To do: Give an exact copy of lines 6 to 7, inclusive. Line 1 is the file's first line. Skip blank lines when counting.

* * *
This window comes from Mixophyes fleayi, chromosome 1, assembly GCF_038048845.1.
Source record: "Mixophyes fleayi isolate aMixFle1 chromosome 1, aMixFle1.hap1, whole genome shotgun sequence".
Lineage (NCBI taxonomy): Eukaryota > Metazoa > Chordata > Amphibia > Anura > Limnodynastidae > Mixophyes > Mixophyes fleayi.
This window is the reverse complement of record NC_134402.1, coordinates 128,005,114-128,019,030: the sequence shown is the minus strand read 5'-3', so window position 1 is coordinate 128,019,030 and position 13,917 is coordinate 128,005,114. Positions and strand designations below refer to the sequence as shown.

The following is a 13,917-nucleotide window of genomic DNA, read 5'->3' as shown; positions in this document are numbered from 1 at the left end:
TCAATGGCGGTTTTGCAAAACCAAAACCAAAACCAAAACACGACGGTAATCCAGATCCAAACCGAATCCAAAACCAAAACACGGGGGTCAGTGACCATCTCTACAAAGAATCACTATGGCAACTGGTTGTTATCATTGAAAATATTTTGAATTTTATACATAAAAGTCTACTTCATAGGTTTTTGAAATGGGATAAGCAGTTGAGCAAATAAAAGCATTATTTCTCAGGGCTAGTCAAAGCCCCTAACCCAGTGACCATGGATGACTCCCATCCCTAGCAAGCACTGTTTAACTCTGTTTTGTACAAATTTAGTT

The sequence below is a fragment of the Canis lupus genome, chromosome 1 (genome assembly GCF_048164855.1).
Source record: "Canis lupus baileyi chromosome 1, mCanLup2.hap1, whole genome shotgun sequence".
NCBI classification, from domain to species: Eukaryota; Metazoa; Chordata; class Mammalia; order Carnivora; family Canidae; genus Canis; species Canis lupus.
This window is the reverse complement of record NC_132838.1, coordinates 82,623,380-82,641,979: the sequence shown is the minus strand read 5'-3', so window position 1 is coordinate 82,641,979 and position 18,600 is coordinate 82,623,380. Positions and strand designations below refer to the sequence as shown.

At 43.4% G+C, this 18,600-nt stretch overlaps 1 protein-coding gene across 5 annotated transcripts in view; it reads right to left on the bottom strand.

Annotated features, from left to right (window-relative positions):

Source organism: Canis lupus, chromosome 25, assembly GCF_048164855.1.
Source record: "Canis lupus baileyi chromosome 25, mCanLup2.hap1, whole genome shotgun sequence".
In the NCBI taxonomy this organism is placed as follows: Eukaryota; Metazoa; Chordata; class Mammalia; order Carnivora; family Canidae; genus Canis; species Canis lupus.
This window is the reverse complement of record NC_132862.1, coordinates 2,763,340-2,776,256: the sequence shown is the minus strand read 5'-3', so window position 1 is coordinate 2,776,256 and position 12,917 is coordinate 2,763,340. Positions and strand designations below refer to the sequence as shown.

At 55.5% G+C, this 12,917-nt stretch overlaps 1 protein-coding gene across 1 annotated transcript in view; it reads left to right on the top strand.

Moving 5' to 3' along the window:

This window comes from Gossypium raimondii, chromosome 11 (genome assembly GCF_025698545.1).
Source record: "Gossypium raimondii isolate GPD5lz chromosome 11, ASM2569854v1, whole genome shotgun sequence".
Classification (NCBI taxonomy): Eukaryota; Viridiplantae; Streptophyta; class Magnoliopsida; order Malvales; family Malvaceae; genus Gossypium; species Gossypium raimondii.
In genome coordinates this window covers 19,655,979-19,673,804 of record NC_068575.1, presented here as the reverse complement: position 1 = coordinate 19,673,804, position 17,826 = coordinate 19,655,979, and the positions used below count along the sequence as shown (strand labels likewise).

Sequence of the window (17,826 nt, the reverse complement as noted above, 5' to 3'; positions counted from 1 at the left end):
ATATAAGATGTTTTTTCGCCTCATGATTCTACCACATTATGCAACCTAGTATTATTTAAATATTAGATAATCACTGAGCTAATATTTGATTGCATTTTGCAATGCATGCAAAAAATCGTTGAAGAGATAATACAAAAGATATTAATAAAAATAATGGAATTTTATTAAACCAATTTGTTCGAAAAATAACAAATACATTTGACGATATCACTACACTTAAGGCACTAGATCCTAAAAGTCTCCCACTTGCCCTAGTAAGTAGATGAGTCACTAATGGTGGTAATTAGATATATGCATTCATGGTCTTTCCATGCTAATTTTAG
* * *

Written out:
TCAATGGCGGTTTTGCAAAACCAAAACCAAAACCAAAACACGACGGTAATCCAGATCCAAACCGAATCCAAAACCAAAACACGGGGGTCAGTGACCATCTCTACAAAGAATCACTATGGCAACTGGTTGTTATCATTGAAAATATTTTGAATTTTATACATAAAAGTCTACTTCATAGGTTTTTGAAATGGGATAAGCAGTTGAGCAAATAAAAGCATTATTTCTCAGGGCTAGTCAAAGCCCCTAACCCAGTGACCATGGATGACTCCCATCCCTAGCAAGCACTGTTTAACTCTGTTTTGTACAAATTTAGTT

The sequence below is a fragment of the Canis lupus genome, chromosome 1 (genome assembly GCF_048164855.1).